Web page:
Inspectors are the backbone of JACIE; without them, there is no accreditation process. Becoming an inspector is a wonderful way to contribute to maintaining global quality standards. As the number of JACIE applications has increased, we are constantly looking for new inspectors to join our ranks. At the moment, we are particularly keen to hear of German, French and Spanish speaking Clinicians and Quality Managers.
Each month, you will have the opportunity to meet with one of our JACIE Inspector who will share his/her experience.
Read our interview with Frédéric Bernard, Head of the paediatric pain and palliative care Unit in Montpellier, France.
Introduce yourself and your role(s) and position(s) within EBMT and outside of EBMT
I am paediatrician specialized in haematology and oncology. I am MD and PhD and I have also been involved in immunology. During more than 20 years I worked in a paediatric stem cell transplant. First in Montpellier then in Kuwait where I set up the stem cell transplant paediatric activity as director of the clinical part of the paediatric transplant program. Currently I am the head of the paediatric pain and palliative care unit in Montpellier (France).
Why did you decide to become a JACIE inspector?
I always thought that the implementation of quality procedures was a chance especially in stem cell transplant field. It is a chance for the teams giving clues for a better and more organized work. It is a chance for the patients of course to be sure to obtain the best care. Indeed, becoming a JACIE inspector was a personal challenge. A way to improve my daily practice and also to learn how to work better for and with others.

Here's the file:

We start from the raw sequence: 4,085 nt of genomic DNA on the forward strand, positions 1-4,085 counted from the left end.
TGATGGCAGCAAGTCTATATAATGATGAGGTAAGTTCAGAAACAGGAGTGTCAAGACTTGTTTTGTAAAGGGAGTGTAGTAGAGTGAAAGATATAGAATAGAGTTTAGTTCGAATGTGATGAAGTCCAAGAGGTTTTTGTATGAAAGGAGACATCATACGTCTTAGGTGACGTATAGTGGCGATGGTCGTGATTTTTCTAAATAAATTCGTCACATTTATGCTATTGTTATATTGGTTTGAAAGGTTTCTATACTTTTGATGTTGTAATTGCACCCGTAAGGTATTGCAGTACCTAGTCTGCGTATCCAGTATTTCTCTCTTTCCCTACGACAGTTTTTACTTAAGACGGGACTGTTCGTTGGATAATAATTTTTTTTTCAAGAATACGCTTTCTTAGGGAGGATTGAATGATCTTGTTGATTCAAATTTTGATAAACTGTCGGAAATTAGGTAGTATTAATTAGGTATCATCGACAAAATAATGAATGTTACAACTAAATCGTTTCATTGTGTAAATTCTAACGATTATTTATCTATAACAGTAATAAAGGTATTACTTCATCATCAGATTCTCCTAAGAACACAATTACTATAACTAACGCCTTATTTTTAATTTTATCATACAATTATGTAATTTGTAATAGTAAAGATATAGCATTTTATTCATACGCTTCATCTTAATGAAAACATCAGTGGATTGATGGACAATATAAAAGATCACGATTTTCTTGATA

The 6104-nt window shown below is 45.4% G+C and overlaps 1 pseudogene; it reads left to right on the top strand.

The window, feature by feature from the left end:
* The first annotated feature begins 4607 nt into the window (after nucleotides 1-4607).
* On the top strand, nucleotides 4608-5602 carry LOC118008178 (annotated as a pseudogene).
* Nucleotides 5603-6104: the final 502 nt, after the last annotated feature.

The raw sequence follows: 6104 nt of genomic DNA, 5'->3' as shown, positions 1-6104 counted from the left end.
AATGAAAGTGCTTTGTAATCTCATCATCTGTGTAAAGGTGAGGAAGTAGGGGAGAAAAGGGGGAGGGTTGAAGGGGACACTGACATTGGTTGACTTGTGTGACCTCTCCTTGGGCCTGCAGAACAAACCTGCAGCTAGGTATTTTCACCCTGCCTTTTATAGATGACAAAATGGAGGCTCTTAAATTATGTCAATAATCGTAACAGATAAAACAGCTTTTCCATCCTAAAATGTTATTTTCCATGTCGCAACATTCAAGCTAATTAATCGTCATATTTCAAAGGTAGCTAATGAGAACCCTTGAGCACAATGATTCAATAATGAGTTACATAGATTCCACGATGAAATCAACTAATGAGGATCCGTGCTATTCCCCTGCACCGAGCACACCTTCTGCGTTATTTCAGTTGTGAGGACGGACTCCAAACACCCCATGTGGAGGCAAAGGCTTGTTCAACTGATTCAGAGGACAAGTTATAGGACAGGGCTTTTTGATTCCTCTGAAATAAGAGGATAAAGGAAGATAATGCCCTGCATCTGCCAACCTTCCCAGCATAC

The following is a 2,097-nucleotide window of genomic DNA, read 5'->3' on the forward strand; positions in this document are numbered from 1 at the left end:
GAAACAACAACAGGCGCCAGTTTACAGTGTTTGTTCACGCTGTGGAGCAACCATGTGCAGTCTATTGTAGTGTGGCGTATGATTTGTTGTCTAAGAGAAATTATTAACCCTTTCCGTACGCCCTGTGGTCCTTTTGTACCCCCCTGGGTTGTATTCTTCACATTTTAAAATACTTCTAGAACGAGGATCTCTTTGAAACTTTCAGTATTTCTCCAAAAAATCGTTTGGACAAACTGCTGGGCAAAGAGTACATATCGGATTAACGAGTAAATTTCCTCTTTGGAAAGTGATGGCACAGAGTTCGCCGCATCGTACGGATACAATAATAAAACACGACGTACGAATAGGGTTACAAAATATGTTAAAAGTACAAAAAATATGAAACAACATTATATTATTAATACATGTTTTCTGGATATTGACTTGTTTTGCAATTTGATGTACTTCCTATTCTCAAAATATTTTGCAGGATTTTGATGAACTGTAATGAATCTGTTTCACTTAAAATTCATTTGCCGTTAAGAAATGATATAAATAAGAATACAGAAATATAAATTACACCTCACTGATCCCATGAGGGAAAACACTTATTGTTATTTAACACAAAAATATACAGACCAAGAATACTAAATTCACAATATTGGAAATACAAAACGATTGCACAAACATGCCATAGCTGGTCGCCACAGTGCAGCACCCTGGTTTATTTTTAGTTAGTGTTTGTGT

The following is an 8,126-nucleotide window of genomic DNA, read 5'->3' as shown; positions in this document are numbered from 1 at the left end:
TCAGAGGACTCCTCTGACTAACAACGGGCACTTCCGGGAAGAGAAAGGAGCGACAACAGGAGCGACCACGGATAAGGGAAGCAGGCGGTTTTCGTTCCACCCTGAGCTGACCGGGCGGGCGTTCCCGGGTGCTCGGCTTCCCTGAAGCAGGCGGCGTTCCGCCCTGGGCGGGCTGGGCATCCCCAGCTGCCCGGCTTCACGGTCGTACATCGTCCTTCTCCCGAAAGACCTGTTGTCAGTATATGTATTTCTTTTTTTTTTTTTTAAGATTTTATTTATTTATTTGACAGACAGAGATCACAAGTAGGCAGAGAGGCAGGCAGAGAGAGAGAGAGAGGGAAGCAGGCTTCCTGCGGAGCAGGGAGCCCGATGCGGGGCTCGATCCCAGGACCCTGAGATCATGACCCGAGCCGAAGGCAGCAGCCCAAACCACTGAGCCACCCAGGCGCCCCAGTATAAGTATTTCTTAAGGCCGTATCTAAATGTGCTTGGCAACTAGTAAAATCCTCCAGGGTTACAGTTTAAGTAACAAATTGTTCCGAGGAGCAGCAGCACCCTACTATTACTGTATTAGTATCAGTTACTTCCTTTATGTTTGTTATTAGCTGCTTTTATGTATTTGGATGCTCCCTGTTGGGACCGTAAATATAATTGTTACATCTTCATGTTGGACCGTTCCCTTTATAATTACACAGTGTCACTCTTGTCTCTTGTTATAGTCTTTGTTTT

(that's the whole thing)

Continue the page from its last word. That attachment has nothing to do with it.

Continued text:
What has been the most memorable inspection that you have ever done?
Honestly, I have appreciated every inspection. Every inspection was unique. I always met amazing teams only involved in the search of better care for their patients. Quality process is a way to consider all the specificities and differences through a unique prism. These meetings mixing a deep humanity with a great professionalism and a high technicity amazed me every time. And enriched me.
What ‘keys to successful JACIE accreditation’ can you share with us?
Not so sure I got all « keys to successful JACIE accreditation ». Indeed, anticipation is necessary. An accreditation is not a last-minute event. Quality procedures must be worked, lived and assimilated before each inspection. If not, this is the first thing an inspector notice. You also need a true team spirit. It cannot be improvised. A work prepared in advance and team-backed is the secret of a successful accreditation.
How has your career/work benefited from being a JACIE inspector?
As I told you I became a JACIE inspector first for learning. Quality changed my professional life. Quality is not only writing or apply « sad and burdensome » procedures. It is a way to learn how to better work together and to take care of each other (team members and also patients). This alchemy is fascinating. It’s a way to constantly wonder on the meaning of your daily work. It changes in-depth and permanently your personal and professional commitments.
Do you have any tips or advice for anyone who aspires to become a JACIE Inspector?
Any advice or tips? You should be enthusiastic and tolerant. Efforts and hard work of inspected teams must be encouraged. Perfection is rare and that is not what is sought. An inspection is not performed to surprise or to draw up a long list of defects. It should consider and support the efforts made according to the required criteria. Humility and understanding are mostly required. Briefly to become a JACIE inspector is a sometimes-difficult adventure but so much rewarding. Don’t hesitate!